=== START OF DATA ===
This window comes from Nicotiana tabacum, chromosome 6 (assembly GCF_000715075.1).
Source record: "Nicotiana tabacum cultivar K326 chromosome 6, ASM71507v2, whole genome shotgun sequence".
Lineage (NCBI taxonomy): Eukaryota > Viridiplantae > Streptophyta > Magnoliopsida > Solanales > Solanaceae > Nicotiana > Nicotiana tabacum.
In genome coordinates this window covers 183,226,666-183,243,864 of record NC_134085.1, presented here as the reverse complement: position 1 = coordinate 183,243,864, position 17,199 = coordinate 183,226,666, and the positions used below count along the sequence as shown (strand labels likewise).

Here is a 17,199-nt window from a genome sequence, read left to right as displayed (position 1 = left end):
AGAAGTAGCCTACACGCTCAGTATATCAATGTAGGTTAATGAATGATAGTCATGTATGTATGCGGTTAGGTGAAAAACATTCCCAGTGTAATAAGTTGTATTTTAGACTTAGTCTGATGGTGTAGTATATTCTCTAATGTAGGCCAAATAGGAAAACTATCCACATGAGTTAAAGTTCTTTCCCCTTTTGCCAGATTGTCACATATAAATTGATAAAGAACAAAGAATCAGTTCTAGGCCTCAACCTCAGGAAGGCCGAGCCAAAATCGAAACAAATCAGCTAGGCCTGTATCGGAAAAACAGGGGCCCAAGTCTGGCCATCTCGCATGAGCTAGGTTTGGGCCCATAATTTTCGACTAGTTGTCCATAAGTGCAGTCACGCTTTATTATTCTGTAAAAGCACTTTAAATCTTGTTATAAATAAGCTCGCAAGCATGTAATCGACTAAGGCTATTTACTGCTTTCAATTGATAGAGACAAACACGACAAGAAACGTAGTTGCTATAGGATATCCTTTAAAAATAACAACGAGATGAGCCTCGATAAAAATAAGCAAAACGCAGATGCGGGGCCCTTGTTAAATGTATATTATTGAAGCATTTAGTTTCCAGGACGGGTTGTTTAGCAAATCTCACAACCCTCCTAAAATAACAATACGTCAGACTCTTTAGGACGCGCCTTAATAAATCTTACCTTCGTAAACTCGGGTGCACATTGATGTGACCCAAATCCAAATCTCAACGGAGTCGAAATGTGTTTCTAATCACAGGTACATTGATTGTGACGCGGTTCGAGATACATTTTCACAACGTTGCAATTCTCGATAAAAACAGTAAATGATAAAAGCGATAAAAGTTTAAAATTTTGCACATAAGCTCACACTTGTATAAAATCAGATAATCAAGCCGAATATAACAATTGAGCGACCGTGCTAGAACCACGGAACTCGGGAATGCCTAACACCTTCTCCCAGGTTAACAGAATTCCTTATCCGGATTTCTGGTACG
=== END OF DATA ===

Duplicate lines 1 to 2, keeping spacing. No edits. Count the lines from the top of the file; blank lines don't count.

This window comes from Nicotiana tabacum, chromosome 6 (assembly GCF_000715075.1).
Source record: "Nicotiana tabacum cultivar K326 chromosome 6, ASM71507v2, whole genome shotgun sequence".